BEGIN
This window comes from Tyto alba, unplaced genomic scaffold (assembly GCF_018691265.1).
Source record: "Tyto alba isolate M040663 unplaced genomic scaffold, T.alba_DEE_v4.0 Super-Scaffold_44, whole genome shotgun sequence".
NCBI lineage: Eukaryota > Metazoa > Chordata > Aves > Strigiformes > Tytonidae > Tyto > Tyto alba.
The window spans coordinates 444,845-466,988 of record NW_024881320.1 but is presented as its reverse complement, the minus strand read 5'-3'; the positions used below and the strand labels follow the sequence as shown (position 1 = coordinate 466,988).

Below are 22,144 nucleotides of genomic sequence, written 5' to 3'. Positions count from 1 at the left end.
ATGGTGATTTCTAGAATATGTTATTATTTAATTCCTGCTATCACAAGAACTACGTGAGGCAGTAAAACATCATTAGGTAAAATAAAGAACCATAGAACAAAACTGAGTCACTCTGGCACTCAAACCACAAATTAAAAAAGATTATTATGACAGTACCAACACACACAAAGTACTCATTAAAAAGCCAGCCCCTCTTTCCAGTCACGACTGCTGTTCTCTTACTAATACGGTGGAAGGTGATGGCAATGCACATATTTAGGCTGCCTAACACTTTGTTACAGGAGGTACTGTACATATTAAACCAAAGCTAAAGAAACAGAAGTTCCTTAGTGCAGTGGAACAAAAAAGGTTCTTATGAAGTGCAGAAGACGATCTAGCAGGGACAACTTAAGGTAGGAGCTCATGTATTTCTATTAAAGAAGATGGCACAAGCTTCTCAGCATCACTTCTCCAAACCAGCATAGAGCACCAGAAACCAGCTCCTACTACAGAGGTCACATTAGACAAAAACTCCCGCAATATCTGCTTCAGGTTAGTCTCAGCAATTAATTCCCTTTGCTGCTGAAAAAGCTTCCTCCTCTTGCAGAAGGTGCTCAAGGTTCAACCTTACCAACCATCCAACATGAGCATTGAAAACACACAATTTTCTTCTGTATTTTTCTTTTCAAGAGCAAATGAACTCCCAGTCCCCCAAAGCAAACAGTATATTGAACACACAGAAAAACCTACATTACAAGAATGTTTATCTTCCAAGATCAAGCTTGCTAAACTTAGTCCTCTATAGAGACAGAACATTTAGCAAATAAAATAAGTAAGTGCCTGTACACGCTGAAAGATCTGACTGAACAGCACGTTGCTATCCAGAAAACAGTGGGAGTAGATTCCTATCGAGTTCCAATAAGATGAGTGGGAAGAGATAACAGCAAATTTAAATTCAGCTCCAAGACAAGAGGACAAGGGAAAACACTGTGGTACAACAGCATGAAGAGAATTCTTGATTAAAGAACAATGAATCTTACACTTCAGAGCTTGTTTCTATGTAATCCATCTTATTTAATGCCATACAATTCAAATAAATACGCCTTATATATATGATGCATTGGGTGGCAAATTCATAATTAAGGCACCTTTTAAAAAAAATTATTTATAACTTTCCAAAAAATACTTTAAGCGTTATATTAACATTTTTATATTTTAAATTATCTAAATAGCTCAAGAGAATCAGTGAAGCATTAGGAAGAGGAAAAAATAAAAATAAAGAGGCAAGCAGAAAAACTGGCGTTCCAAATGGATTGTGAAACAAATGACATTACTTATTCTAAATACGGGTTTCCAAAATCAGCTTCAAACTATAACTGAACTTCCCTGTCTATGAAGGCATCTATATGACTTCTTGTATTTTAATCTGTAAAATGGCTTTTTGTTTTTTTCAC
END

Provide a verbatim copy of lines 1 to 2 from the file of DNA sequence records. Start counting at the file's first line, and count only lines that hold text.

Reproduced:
This window comes from Tyto alba, unplaced genomic scaffold (assembly GCF_018691265.1).
Source record: "Tyto alba isolate M040663 unplaced genomic scaffold, T.alba_DEE_v4.0 Super-Scaffold_44, whole genome shotgun sequence".